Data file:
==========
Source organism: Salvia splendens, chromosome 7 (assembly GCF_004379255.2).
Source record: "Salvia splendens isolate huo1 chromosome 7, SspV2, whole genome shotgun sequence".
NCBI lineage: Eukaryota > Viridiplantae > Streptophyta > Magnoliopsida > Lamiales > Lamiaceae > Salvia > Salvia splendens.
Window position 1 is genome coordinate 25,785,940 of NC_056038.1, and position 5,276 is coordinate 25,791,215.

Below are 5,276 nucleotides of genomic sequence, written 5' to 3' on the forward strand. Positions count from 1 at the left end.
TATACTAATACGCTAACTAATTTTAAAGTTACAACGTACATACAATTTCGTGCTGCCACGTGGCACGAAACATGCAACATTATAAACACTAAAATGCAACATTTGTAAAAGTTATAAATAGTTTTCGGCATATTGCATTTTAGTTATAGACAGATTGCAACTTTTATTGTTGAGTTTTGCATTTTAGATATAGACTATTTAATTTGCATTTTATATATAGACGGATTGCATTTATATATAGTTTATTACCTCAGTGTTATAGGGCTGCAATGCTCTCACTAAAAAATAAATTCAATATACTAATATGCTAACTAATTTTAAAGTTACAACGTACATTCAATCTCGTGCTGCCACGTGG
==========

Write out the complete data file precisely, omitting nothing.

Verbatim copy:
Source organism: Salvia splendens, chromosome 7 (assembly GCF_004379255.2).
Source record: "Salvia splendens isolate huo1 chromosome 7, SspV2, whole genome shotgun sequence".
NCBI lineage: Eukaryota > Viridiplantae > Streptophyta > Magnoliopsida > Lamiales > Lamiaceae > Salvia > Salvia splendens.
Window position 1 is genome coordinate 25,785,940 of NC_056038.1, and position 5,276 is coordinate 25,791,215.

Below are 5,276 nucleotides of genomic sequence, written 5' to 3' on the forward strand. Positions count from 1 at the left end.
TATACTAATACGCTAACTAATTTTAAAGTTACAACGTACATACAATTTCGTGCTGCCACGTGGCACGAAACATGCAACATTATAAACACTAAAATGCAACATTTGTAAAAGTTATAAATAGTTTTCGGCATATTGCATTTTAGTTATAGACAGATTGCAACTTTTATTGTTGAGTTTTGCATTTTAGATATAGACTATTTAATTTGCATTTTATATATAGACGGATTGCATTTATATATAGTTTATTACCTCAGTGTTATAGGGCTGCAATGCTCTCACTAAAAAATAAATTCAATATACTAATATGCTAACTAATTTTAAAGTTACAACGTACATTCAATCTCGTGCTGCCACGTGG